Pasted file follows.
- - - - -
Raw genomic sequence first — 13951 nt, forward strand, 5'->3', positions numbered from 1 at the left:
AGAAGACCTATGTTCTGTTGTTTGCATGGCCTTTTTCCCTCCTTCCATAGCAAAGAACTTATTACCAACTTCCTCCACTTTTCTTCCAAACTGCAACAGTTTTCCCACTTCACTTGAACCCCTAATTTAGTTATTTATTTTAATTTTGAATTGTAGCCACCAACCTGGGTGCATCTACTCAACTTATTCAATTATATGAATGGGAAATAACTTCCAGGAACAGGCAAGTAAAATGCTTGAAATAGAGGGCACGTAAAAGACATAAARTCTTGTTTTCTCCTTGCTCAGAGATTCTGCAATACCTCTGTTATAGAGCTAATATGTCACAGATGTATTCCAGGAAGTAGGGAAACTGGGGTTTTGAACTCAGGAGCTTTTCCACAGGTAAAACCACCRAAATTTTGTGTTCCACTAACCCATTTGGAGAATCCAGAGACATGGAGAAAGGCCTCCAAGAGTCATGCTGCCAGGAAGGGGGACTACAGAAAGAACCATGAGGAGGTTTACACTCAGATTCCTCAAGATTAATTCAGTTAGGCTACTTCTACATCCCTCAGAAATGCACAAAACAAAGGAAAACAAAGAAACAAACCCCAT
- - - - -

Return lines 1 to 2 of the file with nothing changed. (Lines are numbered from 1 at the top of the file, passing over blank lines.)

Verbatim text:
Raw genomic sequence first — 13951 nt, forward strand, 5'->3', positions numbered from 1 at the left:
AGAAGACCTATGTTCTGTTGTTTGCATGGCCTTTTTCCCTCCTTCCATAGCAAAGAACTTATTACCAACTTCCTCCACTTTTCTTCCAAACTGCAACAGTTTTCCCACTTCACTTGAACCCCTAATTTAGTTATTTATTTTAATTTTGAATTGTAGCCACCAACCTGGGTGCATCTACTCAACTTATTCAATTATATGAATGGGAAATAACTTCCAGGAACAGGCAAGTAAAATGCTTGAAATAGAGGGCACGTAAAAGACATAAARTCTTGTTTTCTCCTTGCTCAGAGATTCTGCAATACCTCTGTTATAGAGCTAATATGTCACAGATGTATTCCAGGAAGTAGGGAAACTGGGGTTTTGAACTCAGGAGCTTTTCCACAGGTAAAACCACCRAAATTTTGTGTTCCACTAACCCATTTGGAGAATCCAGAGACATGGAGAAAGGCCTCCAAGAGTCATGCTGCCAGGAAGGGGGACTACAGAAAGAACCATGAGGAGGTTTACACTCAGATTCCTCAAGATTAATTCAGTTAGGCTACTTCTACATCCCTCAGAAATGCACAAAACAAAGGAAAACAAAGAAACAAACCCCAT